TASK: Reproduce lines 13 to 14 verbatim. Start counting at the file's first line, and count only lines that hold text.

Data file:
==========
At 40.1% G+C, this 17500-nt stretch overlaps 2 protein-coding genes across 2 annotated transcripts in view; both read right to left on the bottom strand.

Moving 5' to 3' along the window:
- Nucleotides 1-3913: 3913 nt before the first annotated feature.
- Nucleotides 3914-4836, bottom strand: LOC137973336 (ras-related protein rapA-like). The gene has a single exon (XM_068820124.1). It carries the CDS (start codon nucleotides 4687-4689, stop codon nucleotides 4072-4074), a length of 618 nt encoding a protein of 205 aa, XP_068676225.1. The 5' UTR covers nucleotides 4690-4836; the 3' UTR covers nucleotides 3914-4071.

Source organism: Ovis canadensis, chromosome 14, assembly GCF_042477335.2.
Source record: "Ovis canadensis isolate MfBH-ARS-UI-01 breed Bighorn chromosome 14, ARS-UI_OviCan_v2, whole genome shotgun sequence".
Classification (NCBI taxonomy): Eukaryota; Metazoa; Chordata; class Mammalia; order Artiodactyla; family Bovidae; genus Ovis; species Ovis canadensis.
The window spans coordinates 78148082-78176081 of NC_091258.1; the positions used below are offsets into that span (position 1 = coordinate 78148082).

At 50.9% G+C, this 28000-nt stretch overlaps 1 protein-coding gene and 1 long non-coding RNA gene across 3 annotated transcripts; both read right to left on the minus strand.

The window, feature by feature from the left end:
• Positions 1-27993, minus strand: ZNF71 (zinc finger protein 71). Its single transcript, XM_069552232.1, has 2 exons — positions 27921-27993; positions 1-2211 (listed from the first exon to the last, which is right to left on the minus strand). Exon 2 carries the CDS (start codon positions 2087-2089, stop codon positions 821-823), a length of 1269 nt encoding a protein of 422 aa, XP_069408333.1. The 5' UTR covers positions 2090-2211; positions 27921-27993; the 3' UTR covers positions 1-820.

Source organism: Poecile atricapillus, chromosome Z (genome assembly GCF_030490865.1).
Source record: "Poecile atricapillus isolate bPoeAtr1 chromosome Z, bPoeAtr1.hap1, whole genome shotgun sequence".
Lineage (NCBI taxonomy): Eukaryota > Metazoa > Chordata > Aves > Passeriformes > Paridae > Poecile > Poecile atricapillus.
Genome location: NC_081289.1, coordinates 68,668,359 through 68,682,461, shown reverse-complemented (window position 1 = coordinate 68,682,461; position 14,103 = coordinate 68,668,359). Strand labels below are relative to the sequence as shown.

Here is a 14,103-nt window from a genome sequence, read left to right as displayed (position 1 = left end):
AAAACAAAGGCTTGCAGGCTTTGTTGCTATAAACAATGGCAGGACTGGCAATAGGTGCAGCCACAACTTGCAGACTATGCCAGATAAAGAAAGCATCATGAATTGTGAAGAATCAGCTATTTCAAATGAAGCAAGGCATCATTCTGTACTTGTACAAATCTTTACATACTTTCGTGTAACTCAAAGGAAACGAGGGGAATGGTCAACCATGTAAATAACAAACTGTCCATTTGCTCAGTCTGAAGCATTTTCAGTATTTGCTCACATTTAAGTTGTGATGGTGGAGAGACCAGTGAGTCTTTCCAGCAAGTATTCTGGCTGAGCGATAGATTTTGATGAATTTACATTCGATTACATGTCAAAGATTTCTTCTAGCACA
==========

Source record: "Poecile atricapillus isolate bPoeAtr1 chromosome Z, bPoeAtr1.hap1, whole genome shotgun sequence".
Lineage (NCBI taxonomy): Eukaryota > Metazoa > Chordata > Aves > Passeriformes > Paridae > Poecile > Poecile atricapillus.